THE CASE FOR KATZ: THE IMPORTANCE OF THE CONTINUED APPLICATION AND REFORM OF THE KATZ TEST IN THE 21 (ST) CENTURY.
|Bordelon, Matthew J.
TABLE OF CONTENTS INTRODUCTION 41 I. THE HISTORY OF KATZ AND THE MODERN DOCTRINE 43 A. Pre-Katz Fourth Amendment Law 43 1. Olmstead v. United States 43 2. Goldman v. United States 44 3. Silverman v. United States 44 B. The Advent of the Katz Test 46 C. Post-Katz Fourth Amendment Law 47 II. APPLYING KATZ TO CASES INVOLVING NOVEL TECHNOLOGIES 48 A. California v. Ciraolo 48 B. Kyllo v. United States 49 C. Carpenter v. United States and the Ensuing Implications 50 1. Carpenter v. United States 50 2. The Carpenter Dissents 51 3. The Chopping Bloc 53 III. THE PUBLIC INTEREST IN THE KATZ TEST REMAINING IN EFFECT 53 A. The Right to Privacy 54 B. The Necessity of Katz to Protect the Right to Privacy 54 IV. THE MUCH-NEEDED KATZ TEST UPDATE 57 A. Much Needed--Kerr's Equilibrium-Adjustment Theory 58 B. The Update--The Normative Katz Test 58 C. The Proposed Remedy 60 D. The Proposed Remedy Addresses the Concerns of the Carpenter Dissenters 60 CONCLUSION 61 INTRODUCTION
The Fourth Amendment provides that "the right of the people to be secure in their persons, houses, papers, and effects, against unreasonable searches and seizures, shall not be violated." (1) The Fourth Amendment, having been ratified in 1791, long predates many of the search and seizure technologies and procedures which have become commonplace in our society today. Accordingly, the Supreme Court has continued to interpret the Fourth Amendment to ensure that as technology advances, the people do not give up any of the protections afforded them by the Fourth Amendment. (2)
For many years, the Court exclusively employed a property-based approach in their Fourth Amendment analysis. (3) Under this approach, in determining whether a Fourth Amendment violation had occurred, the Court would look at whether there was a physical intrusion of a constitutionally protected area. (4) Physical intrusion generally followed the principles of trespass law. (5) A constitutionally protected area could be any of those things enumerated in the Fourth Amendment: a person's "person, houses, papers, or effects." (6)
As technology advanced, soon the law was forced to change in order to ensure that the right of the people was not diminished. In Katz v. United States, law enforcement had performed a warrantless eavesdropping via an electronic listening device attached to the outside of a public phone booth. (7) While the parties framed the issue as whether the phone booth was a constitutionally protected area, (8) the Court rejected that framing of the issue. (9) In a landmark decision, the Court recognized that the Fourth Amendment protects "people, not places." (10) They held that where a person has a subjective expectation of privacy which society is prepared to accept as reasonable, a search occurs when law enforcement violates that expectation. (11) Later, in United States v. Jones, the Court recognized that Katz did not replace the property approach, but rather, augmented it. (12) Accordingly, under current Fourth Amendment law, a Fourth Amendment violation can be found under either the property-based approach or the Katz test. (13)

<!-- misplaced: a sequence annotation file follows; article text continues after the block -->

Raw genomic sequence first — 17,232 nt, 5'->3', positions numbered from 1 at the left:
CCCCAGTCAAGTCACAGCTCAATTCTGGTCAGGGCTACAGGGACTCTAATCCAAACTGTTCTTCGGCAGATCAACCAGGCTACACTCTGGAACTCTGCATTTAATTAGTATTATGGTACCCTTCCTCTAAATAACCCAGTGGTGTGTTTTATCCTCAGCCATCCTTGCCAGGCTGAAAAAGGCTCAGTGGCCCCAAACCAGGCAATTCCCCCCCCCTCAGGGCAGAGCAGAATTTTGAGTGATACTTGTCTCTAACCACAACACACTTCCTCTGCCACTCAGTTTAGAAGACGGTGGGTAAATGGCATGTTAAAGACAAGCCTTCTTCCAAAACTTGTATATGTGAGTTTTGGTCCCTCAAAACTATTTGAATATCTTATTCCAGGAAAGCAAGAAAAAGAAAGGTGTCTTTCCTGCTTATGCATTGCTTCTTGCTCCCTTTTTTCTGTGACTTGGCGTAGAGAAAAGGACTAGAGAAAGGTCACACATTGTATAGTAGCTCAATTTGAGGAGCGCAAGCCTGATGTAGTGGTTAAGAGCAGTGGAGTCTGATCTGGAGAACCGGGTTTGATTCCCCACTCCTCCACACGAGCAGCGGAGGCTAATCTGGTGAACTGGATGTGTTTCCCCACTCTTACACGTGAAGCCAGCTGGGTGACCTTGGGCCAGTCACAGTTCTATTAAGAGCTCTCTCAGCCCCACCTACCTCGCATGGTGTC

Technology continued to develop, and soon the Court was again faced with novel Fourth Amendment questions. Recently, in Carpenter v. United States, the Court was faced with the issue of whether the warrantless collection of a defendant's cell-site location information (CSLI) from a third party violated the Fourth Amendment. (14) The Court answered the question in the affirmative, holding that because of the pervasive and encyclopedic nature of CSLI, its warrantless collection would violate a person's reasonable expectation of privacy and that a warrant would be required to obtain it. (15)
While the majority in this 5-4 opinion appeared to deliver a victory for many privacy rights proponents, the dissents suggest a grave danger that Fourth Amendment law is faced with.
Specifically, several dissenters in Carpenter appeared to suggest that Katz should be done away with, claiming that, inter alia, it has no basis in the text of the constitution. (16) In light of modern surveillance techniques and technology, it quickly becomes evident that doing away with the Katz test would raise grave concerns because doing so would leave the people with only a property-based remedy in the context of the Fourth Amendment--an approach which would leave the people virtually unprotected in our modern society.
With the naturally anticipated changes in the composition of the Court over the next few years, and an ever-uncertain political projection being directly attached to those appointments, one must wonder whether Katz is on the chopping block. This paper will first detail the history of Fourth Amendment law as to include the evolution of the Katz test and the current state of Fourth Amendment law. Then it will contemplate the necessity of preserving the Katz test as a viable Fourth Amendment protection considering modern life and the corresponding technological advances. Finally, this paper will propose changes to the Katz test which will enhance both the test's ease of application and its effectiveness.